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Panel backs lung cancer screening for some smokers

July 29, 2013 • Business


FILE – In a June 3, 2010, file photo, Dr. Steven Birnbaum works with a patient in a CT scanner at Southern New Hampshire Medical Center in Nashua, N.H. For the first time, government advisers are recommending screening for lung cancer, saying certain current and former smokers should get annual scans to cut their chances of dying of the disease. Reports on the screening were published Monday, July 29, 2013, in Annals of Internal Medicine. (AP Photo/Jim Cole, File)

For the first time, government advisers are recommending screening for lung cancer, saying certain current and former heavy smokers should get annual scans to cut their chances of dying of the disease.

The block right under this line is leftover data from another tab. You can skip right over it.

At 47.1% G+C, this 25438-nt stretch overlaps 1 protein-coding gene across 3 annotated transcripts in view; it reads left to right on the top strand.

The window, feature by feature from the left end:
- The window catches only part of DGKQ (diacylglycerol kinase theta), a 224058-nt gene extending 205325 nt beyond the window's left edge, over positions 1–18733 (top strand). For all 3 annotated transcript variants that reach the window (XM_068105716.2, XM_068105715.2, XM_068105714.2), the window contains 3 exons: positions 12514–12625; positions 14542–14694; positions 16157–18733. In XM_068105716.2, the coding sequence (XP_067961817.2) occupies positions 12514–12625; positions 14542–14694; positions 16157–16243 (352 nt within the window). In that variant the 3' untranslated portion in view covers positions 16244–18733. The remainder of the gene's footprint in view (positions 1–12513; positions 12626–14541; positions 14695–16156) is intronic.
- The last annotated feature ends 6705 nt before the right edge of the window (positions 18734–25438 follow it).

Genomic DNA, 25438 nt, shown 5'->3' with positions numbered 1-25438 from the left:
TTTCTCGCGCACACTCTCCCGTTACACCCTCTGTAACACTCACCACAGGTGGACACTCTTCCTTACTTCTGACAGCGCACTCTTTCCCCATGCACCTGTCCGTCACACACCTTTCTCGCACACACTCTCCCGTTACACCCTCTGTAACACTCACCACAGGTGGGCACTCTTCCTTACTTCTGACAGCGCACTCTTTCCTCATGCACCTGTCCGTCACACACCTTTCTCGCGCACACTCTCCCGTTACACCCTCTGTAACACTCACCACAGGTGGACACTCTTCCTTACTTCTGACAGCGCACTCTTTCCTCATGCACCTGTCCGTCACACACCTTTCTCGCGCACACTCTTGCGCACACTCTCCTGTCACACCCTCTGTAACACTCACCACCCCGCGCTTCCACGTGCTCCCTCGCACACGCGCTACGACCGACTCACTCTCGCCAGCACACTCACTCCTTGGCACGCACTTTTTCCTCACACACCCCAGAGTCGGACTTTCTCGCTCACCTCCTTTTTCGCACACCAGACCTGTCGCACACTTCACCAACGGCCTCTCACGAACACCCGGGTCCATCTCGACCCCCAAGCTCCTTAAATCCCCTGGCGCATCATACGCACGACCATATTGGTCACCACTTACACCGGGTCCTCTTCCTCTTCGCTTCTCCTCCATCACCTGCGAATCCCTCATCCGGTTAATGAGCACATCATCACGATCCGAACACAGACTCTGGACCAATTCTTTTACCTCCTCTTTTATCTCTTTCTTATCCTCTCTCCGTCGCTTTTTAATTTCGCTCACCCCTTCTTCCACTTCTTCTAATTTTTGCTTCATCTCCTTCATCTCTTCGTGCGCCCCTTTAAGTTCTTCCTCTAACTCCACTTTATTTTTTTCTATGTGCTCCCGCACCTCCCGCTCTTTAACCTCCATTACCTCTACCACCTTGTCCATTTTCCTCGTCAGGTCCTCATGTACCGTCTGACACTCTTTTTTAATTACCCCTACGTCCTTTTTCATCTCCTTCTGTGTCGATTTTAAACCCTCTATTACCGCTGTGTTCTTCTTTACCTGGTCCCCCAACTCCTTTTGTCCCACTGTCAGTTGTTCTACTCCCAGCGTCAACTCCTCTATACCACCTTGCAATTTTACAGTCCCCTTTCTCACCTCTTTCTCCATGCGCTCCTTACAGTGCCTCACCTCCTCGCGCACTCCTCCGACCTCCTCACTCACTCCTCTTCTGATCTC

If it becomes final as expected, the advice by the U.S. Preventive Services Task Force would clear the way for insurers to cover CT scans, a type of X-ray, for those at greatest risk.

That would be people ages 55 through 79 who smoked a pack of cigarettes a day for 30 years or the equivalent, such as two packs a day for 15 years. Whether screening would help younger or lighter smokers isn’t known, so scans are not advised for them. They also aren’t for people who quit at least 15 years ago, or people too sick or frail to undergo cancer treatment.

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